Originally posted in 2017.
I bought Barbara’s Bookstore from Barbara Siegel Markowitz – exactly fifty years ago. Or maybe it was 1967.My law partner, David Baylor, asked me to be his campaign manager that year. He was running as the anointed Democrat against incumbent RepublicanDonald Rumsfeld – yes, Rumsfeld – in the Illinois 13th congressional district. I did it and succeeded in maneuvering Dave to a 73% to 27% loss.
1968 was the year that Robert Kennedy was assassinated; the year of riots in Chicago, DC, Baltimore, Wilmington, Kansas City, Detroit and some 31 other American cities following the April 4th assassination of Martin Luther King. I saw parts of Chicago’s west side burning to the ground. Oh yes, Andy Warhol was shot in 1968 – but he survived. And it was the year many believe we lost the war in Vietnam in the aftermath of the Tet offensive and the massacre at Hue. It was the year that Richard Nixon, Ronald Reagan, George Romney, Nelson Rockefeller, Harold Stassen, Robert Kennedy, Eugene McCarthy, George McGovern, Hubert Humphrey and George Wallace ran for president. All of them were encouraged by the withdrawal of Lyndon Johnson on March 31st as a candidate for reelection. LBJ’s dramatic announcement came at the end of a televised talk to the nation about Vietnam.
On August 28th, during the Democratic National Convention in Chicago, city police attacked anti-war protesters in Grant Park across from the Conrad Hilton Hotel on Michigan Avenue. Amongst those who were hurt, was a billy-clubbed young woman named Janet Bailey. Janet, my partner and wife, has been an owner of Barbara’s for more than 40 years. Taken to a temporary emergency treatment site, she lay in a cot next to Rennie Davis, one of the Chicago Eight anti-war activists who would soon be tried for conspiracy and inciting riots.
Abbie Hoffmanwas another of the Chicago Eight. He kept his personal belongings in a cardboard box at Barbara’s on Wells Street. Bobby Seale, founder along with Huey P. Newton, of the Black Panthers was one of the infamous group. The others were Jerry Rubin, David Dellinger, Tom Hayden (once married to Jane Fonda), John Froines and Lee Weiner. They were joined during their convention war protests by Allen Ginsberg, William Burroughs and French poet Jean Genet.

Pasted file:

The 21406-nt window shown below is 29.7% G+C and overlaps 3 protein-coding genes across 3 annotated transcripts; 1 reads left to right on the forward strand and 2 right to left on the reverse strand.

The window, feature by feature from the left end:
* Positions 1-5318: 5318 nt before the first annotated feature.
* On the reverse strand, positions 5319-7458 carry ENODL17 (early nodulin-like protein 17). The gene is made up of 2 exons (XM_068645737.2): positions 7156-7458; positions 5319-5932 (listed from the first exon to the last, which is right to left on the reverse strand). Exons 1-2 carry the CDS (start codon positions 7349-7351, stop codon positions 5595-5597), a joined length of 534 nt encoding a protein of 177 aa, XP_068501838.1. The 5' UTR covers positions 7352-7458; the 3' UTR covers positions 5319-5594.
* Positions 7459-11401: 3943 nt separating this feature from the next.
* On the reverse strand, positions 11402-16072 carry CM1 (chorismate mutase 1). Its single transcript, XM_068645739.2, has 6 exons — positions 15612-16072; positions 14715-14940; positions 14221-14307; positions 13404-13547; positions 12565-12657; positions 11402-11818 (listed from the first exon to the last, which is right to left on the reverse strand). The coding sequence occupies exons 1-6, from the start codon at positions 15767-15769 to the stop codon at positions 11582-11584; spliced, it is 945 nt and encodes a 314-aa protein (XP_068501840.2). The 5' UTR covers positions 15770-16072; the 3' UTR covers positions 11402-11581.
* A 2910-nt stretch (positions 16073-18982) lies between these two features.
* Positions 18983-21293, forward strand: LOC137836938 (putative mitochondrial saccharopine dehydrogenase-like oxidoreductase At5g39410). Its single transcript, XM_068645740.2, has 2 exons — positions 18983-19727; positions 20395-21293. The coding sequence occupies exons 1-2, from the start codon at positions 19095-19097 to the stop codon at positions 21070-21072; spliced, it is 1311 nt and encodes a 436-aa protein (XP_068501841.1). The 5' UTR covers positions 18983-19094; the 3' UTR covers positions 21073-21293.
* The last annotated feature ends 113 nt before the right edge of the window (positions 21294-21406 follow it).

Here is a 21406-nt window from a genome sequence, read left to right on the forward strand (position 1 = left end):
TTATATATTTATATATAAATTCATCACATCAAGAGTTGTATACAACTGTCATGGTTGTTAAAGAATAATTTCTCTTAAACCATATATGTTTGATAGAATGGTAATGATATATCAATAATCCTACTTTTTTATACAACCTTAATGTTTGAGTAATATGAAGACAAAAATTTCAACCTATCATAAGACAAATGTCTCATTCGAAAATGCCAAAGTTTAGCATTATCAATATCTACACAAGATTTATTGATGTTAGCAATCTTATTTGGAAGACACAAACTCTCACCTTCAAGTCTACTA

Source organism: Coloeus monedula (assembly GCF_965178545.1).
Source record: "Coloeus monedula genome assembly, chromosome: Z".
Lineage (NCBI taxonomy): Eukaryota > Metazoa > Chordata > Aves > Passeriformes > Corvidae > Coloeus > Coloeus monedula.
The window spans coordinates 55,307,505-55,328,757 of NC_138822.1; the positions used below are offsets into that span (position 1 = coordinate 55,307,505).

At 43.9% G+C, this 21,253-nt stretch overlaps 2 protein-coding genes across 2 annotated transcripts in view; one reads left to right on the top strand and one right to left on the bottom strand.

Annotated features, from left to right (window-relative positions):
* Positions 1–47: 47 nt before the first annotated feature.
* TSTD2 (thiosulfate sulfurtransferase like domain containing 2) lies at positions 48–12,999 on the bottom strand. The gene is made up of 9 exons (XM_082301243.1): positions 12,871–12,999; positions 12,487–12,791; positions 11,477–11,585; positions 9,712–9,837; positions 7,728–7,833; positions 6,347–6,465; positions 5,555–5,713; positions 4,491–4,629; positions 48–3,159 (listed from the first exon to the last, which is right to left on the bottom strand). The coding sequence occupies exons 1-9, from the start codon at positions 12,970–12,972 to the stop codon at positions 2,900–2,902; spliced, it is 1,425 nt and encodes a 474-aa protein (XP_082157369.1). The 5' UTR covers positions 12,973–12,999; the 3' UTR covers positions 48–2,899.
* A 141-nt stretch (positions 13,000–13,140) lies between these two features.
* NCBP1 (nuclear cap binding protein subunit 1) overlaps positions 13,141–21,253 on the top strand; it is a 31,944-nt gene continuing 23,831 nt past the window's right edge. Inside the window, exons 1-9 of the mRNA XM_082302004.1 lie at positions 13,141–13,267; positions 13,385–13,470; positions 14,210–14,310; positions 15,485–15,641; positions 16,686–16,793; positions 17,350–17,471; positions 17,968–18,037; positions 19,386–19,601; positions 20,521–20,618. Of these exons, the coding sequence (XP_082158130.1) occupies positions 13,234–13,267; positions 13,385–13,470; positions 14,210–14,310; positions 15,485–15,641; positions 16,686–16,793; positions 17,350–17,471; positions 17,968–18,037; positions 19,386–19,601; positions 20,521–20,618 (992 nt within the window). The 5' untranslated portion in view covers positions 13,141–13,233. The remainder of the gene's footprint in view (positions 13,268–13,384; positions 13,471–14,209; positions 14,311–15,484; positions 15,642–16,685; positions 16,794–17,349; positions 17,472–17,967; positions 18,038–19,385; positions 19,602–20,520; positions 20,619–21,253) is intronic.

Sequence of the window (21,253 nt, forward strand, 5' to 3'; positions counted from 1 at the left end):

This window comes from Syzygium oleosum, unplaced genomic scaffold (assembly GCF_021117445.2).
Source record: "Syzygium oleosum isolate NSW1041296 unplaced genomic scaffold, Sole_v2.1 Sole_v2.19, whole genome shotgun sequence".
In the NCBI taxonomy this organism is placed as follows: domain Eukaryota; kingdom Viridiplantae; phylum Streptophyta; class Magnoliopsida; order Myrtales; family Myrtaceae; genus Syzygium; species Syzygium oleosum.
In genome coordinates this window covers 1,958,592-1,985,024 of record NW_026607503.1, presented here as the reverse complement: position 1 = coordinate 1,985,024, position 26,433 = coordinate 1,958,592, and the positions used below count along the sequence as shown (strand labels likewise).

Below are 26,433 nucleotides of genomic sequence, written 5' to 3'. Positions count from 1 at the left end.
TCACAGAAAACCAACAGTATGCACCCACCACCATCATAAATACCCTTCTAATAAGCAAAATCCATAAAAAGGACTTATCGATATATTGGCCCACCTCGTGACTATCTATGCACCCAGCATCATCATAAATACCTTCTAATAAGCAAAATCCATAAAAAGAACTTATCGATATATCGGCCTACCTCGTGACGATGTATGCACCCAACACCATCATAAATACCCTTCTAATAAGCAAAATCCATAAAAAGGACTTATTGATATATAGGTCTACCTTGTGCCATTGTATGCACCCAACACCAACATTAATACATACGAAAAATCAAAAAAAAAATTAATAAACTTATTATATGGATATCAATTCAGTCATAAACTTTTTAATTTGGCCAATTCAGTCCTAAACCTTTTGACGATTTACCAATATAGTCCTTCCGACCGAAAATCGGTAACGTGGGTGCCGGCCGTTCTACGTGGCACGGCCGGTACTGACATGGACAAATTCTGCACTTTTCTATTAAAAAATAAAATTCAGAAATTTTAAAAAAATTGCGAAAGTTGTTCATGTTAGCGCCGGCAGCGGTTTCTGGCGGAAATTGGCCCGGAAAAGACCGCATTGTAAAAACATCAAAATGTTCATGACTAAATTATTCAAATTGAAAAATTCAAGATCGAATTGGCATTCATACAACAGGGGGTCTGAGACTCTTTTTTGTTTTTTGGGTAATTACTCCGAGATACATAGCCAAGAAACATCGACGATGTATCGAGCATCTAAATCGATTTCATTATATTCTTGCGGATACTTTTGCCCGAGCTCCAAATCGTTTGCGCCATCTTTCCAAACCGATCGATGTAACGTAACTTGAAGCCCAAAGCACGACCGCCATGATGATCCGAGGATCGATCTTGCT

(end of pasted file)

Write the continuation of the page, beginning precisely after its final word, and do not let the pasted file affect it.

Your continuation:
On the same day as the Battle of Michigan Avenue, Senator Abraham Ribicoffof Massachusetts placed the name of George McGovern in nomination. During his convention speech, Senator Ribicoff said that, “With George McGovern as President of the United States we wouldn’t have Gestapo tactics in the streets of Chicago.” Mayor Daley exploded in anger, shook his fists at Ribicoff and yelled “f*** you.”
In November 1968, the very day my law partner lost to Don Rumsfeld, Richard Nixon and Spiro Agnew defeated Hubert Humphrey and Edwin Muskie by 1% of the vote. That year, George Wallace and his V-P running mate Curtis LeMay carried five southern States. General LeMay had been the hawkish commander of the Strategic Air Command (SAC) from 1948 to 1957, overseeing the deployment of a large part of our a-bomb arsenal. In the end, Illinois and California were critical to Nixon’s victory.
We also waited for an hour or so in the reception room of Senator Abraham Ribicoff’s office. We were there to get a picture with him as a not very subtle appeal to the Jewish voters of Skokie, IL. Dana was the senator’s receptionist – remember, it was 1968 – blond and wearing a micro-mini skirt. Dana moved into Dave’s apartment in Chicago six weeks later and immediately became my first Barbara’s Bookstore manager – after the original Barbara.
I hope to write more about Barbara’s in the coming weeks. For those of you still around, I am interested in your recollections of Barbara’s and Chicago in the ’60s and ’70s.